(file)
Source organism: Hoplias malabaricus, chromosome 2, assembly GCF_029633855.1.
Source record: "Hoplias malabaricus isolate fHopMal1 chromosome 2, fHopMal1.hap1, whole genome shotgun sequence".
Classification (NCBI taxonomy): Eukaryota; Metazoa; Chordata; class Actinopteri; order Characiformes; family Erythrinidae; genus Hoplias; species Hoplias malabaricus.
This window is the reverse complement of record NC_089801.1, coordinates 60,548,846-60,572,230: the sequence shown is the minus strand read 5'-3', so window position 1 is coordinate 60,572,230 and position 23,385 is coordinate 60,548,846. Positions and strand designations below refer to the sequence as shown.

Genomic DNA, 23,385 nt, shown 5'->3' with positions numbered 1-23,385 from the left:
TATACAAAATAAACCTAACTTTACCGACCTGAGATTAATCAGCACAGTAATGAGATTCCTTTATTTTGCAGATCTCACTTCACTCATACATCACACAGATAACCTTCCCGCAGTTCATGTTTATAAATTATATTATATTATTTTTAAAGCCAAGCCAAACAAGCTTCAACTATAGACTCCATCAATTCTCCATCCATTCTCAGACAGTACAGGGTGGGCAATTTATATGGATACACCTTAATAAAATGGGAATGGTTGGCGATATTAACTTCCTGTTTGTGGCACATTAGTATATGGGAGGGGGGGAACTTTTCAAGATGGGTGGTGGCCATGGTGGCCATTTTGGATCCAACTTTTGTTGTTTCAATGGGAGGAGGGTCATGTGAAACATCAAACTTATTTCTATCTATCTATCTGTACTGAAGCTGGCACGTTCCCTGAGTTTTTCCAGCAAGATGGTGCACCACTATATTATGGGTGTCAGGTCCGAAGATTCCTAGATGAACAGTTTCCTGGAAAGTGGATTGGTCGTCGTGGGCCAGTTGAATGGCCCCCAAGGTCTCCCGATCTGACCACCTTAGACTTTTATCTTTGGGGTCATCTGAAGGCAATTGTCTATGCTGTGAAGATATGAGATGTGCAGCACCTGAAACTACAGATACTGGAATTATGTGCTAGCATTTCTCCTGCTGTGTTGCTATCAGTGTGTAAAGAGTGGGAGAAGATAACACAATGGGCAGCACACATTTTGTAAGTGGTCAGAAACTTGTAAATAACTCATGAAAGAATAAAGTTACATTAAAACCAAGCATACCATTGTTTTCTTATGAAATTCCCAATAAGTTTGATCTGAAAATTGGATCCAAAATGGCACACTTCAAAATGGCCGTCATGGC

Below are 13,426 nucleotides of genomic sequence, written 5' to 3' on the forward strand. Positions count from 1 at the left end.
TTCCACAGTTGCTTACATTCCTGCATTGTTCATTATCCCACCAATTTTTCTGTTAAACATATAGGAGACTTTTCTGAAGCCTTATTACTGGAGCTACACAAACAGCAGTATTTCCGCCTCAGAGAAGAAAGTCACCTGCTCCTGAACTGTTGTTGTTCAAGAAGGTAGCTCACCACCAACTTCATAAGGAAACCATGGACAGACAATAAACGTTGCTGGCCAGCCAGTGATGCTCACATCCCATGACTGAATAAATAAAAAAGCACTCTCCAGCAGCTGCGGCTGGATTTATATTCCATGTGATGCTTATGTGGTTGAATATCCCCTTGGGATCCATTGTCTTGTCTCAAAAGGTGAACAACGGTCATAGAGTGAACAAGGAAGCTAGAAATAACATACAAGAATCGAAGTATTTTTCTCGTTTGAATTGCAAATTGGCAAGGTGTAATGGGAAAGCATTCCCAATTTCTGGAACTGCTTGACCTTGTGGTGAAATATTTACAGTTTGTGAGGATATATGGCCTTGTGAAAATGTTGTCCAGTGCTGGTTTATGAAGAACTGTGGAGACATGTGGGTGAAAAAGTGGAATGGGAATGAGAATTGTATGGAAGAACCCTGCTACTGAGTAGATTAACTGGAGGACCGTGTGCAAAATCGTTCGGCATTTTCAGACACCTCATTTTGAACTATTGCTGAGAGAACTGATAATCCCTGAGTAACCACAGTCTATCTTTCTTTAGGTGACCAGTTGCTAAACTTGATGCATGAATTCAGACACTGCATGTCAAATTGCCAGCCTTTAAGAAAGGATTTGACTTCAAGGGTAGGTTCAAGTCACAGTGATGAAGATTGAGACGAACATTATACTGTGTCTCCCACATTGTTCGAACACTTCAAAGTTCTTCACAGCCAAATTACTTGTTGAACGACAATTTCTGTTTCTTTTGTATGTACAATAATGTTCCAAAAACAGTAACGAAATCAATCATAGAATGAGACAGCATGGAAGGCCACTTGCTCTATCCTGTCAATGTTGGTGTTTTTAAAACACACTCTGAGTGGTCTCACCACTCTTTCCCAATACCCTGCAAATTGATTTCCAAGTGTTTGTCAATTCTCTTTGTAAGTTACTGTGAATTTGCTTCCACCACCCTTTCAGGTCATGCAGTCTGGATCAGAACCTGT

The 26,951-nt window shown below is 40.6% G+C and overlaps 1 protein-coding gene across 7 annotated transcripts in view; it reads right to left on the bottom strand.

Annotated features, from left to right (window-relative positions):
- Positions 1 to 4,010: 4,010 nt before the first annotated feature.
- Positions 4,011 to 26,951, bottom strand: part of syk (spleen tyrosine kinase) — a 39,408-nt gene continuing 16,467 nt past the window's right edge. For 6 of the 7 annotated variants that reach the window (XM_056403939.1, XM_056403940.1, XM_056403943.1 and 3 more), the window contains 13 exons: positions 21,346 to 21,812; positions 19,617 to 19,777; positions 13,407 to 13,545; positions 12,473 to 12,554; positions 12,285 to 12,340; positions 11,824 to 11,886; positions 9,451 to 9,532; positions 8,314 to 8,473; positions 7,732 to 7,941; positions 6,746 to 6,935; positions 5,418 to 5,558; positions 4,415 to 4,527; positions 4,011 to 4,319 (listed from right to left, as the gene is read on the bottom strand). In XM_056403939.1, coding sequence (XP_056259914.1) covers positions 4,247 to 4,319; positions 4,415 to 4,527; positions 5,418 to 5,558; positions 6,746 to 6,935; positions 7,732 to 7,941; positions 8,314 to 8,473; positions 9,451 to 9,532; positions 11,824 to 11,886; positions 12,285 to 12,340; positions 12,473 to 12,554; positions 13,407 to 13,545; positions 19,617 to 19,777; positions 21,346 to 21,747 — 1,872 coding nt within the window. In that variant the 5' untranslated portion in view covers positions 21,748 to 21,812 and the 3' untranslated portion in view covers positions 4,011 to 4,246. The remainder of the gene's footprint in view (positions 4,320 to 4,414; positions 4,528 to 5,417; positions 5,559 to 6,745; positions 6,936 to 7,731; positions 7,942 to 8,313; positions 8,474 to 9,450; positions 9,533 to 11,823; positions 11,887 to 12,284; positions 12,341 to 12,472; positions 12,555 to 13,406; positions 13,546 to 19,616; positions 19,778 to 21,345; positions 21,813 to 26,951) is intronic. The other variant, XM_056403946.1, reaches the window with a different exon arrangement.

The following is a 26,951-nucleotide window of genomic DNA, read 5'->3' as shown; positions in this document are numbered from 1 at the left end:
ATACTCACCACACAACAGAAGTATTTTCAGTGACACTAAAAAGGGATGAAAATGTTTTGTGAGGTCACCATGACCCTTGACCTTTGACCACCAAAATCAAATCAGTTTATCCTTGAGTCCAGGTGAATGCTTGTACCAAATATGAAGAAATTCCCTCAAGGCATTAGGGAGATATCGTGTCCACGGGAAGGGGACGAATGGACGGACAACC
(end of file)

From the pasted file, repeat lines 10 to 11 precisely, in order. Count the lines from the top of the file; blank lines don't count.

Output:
Annotated features, from left to right (window-relative positions):
- Positions 1 to 4,010: 4,010 nt before the first annotated feature.